Eric Leonard


Offset lithographic printing plates, until several years ago, used incoherent light sources for image creation in light sensitive coatings. These light sources are primarily in the ultraviolet light region. Image creation, using an incoherent light source, requires either a film negative or positive and long exposure times. Exposure time is dependent on the sensitivity of the light sensitive coating and the light intensity. In recent years both equipment and plate suppliers have been working to develop offset lithographic printing plates which use coherent laser light for image creation. To date all recorded developments have worked on light hardening image creation techniques. At present there has been no recorded effort in developing a thermal curing technique, using a coherent infrared laser beam, for image creation. The infrared laser light would be used to thermal-harden image areas only and leave non-image areas soft or unexposed. After exposure, non-image areas would be removed with a developing solvent. This thesis was conducted to determine if image creation would be possible based on thermal curing of a modified phenolic resin. Ten experiments were conducted to determine the image creation requirements of different coating formulations and various exposure conditions. Several coating formulations were used to determine the optimum coating for thermal curing using a carbon dioxide infrared laser. Exposure time, exposure speed and light intensity (laser output power) were varied to determine the effect each has on thermal -hardening of the modified phenolic resin coating. Experimental results supported the theory that images could be created in a modified phenolic resin coating. Both halftone dots and solids could be created in the coating. Solids required much less energy than halftone dots. It is believed that this is due to the poor infrared absorption of the coating. Solids received much longer exposure time than halftone dots. This longer exposure time enables the coating to absorb more infrared light. Further studies of the thermal response of the modified phenolic resin coating could make the plate a useable product in the future. It is believed that the phenolic resin coating could become a useable method of image creation with further modifications. Infrared absorption of the coating must be increased to enable images to be created at higher exposure speeds and shorter exposure times. Other exposure techniques could also be investigated to reduce the amount of energy required to thermal-harden the coating.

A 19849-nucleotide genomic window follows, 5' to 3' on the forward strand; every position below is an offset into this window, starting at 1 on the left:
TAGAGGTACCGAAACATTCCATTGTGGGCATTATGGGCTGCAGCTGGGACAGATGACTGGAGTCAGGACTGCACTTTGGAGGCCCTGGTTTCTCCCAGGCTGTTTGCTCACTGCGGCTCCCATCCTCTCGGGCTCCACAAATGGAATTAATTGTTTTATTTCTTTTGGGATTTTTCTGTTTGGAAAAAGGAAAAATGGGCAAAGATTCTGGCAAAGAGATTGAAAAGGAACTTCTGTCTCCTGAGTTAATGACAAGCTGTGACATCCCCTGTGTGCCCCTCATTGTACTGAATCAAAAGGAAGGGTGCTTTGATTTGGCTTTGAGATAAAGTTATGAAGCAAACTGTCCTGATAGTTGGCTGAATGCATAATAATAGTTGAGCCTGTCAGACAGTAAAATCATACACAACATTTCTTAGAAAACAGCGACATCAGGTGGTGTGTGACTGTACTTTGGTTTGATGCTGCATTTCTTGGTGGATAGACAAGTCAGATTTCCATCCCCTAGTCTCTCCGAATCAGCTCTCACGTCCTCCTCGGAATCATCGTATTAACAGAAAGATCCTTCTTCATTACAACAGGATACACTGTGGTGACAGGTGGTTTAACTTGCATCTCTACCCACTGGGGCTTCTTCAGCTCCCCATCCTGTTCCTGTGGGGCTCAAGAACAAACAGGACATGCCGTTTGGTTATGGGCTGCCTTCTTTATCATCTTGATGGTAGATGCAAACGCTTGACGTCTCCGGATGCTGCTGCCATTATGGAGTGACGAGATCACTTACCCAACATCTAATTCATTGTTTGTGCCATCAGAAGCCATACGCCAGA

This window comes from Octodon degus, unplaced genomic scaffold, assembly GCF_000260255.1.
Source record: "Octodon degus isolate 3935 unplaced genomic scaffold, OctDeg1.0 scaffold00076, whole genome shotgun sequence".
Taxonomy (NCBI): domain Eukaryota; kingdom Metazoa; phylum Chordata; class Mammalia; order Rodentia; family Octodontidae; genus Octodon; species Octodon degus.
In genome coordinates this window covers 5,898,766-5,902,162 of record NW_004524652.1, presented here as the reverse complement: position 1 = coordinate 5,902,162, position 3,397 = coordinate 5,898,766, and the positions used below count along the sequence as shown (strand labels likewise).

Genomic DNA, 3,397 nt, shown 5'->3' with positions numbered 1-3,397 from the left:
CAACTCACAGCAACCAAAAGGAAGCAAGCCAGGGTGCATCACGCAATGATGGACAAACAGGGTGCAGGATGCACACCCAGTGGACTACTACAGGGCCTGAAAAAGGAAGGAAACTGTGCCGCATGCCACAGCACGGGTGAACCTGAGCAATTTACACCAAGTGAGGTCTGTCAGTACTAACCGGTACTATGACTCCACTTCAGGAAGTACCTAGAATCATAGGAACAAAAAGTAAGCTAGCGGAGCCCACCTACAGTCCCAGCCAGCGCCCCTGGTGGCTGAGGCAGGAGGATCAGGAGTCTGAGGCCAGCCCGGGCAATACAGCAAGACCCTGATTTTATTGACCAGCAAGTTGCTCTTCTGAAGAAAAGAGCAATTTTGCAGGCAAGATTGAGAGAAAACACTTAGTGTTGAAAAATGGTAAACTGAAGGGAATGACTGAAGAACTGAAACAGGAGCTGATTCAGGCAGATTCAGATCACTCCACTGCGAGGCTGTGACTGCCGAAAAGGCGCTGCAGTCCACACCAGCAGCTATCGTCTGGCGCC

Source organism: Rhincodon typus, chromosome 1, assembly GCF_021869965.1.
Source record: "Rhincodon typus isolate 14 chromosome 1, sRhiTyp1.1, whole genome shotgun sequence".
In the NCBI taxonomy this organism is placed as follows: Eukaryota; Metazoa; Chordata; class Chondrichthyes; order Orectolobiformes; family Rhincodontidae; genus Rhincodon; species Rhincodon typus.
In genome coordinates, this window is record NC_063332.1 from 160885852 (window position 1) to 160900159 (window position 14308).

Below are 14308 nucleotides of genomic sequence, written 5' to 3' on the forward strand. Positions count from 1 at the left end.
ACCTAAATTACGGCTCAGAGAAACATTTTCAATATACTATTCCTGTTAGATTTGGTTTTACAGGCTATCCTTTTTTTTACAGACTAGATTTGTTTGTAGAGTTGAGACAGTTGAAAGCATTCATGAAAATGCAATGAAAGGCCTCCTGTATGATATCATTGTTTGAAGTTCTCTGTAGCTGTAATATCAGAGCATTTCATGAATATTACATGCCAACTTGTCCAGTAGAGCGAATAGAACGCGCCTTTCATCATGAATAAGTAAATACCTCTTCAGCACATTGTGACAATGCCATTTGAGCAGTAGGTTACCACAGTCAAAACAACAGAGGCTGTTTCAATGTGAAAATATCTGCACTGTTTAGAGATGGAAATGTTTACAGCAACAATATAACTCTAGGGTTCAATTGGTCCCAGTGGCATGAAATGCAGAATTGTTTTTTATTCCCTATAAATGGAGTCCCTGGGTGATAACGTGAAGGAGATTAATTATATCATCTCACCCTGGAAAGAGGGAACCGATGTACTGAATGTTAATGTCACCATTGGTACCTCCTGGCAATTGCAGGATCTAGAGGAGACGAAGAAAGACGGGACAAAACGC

Library of Congress Subject Headings

Photolithography; Lithography--Metal plate processes; Offset printing

Publication Date


Document Type


Department, Program, or Center

School of Media Sciences (CIAS)


Silver, Julius

Advisor/Committee Member

Hacker, Robert


Note: imported from RIT’s Digital Media Library running on DSpace to RIT Scholar Works in December 2013.

Physical copy available from RIT's Wallace Library at Z252.5.L5 L35


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